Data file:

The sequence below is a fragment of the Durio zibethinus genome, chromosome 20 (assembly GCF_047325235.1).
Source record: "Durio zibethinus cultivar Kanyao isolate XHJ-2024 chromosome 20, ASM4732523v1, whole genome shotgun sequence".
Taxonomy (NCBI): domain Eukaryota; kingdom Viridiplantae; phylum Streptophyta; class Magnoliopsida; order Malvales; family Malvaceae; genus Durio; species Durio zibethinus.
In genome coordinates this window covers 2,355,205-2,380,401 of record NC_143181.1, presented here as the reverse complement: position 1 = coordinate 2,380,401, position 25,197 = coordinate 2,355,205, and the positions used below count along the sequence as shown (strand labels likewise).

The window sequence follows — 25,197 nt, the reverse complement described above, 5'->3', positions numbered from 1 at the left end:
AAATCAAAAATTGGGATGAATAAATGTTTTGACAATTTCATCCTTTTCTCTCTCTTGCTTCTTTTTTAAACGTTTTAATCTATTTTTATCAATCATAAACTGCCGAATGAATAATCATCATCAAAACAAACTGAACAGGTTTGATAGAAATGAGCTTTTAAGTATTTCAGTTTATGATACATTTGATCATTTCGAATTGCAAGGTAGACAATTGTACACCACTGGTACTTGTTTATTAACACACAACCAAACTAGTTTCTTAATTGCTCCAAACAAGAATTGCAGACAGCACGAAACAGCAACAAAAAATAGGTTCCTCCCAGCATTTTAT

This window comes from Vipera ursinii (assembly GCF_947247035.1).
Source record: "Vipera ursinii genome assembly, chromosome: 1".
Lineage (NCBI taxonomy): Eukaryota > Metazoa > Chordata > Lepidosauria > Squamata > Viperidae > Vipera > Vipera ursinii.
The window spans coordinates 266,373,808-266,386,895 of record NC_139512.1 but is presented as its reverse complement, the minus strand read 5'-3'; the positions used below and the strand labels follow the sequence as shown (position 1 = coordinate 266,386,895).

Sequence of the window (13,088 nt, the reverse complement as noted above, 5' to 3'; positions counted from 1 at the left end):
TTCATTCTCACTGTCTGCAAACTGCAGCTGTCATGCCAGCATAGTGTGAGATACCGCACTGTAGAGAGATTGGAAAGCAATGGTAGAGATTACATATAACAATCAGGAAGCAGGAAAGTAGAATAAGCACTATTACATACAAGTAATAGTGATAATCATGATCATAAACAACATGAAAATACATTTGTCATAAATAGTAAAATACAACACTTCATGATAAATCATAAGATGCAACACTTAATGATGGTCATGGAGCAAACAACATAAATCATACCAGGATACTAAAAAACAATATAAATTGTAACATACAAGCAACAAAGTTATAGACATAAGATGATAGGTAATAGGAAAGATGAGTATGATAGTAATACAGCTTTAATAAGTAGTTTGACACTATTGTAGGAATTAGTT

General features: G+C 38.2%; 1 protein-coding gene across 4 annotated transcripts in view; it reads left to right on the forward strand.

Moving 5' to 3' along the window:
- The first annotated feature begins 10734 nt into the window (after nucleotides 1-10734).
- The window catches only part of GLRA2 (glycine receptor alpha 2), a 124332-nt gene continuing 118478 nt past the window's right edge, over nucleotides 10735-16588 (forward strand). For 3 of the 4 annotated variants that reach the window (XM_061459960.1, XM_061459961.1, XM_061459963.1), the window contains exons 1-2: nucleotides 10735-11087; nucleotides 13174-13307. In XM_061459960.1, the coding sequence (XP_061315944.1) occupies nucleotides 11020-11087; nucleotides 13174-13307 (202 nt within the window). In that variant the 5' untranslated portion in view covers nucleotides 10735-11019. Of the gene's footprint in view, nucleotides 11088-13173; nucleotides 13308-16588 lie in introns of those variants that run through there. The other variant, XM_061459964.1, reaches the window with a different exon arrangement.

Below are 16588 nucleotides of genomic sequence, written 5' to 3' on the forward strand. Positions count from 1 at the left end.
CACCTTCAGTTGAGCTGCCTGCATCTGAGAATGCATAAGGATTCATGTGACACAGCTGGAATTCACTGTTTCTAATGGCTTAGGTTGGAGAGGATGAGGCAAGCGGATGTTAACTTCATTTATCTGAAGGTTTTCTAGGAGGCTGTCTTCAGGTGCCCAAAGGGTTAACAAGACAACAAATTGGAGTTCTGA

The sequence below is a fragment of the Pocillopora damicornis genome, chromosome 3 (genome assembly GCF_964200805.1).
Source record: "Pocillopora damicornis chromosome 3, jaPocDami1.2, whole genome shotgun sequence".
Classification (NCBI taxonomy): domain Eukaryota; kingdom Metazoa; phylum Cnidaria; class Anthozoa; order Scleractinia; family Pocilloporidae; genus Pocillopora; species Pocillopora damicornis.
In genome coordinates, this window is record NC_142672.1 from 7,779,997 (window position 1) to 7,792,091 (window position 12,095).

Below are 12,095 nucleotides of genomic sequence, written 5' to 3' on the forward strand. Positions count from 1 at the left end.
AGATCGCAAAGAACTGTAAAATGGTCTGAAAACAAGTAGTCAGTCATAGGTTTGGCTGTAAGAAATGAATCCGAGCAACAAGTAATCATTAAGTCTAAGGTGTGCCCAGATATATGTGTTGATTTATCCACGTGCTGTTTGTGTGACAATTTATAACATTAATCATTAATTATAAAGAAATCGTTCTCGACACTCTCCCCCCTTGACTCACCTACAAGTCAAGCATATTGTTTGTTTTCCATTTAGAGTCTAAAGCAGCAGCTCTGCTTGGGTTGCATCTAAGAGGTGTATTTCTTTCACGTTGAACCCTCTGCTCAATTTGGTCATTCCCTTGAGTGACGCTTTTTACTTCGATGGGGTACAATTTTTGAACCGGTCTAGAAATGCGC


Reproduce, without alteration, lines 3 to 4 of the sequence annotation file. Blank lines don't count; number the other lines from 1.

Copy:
Taxonomy (NCBI): domain Eukaryota; kingdom Viridiplantae; phylum Streptophyta; class Magnoliopsida; order Malvales; family Malvaceae; genus Durio; species Durio zibethinus.
In genome coordinates this window covers 2,355,205-2,380,401 of record NC_143181.1, presented here as the reverse complement: position 1 = coordinate 2,380,401, position 25,197 = coordinate 2,355,205, and the positions used below count along the sequence as shown (strand labels likewise).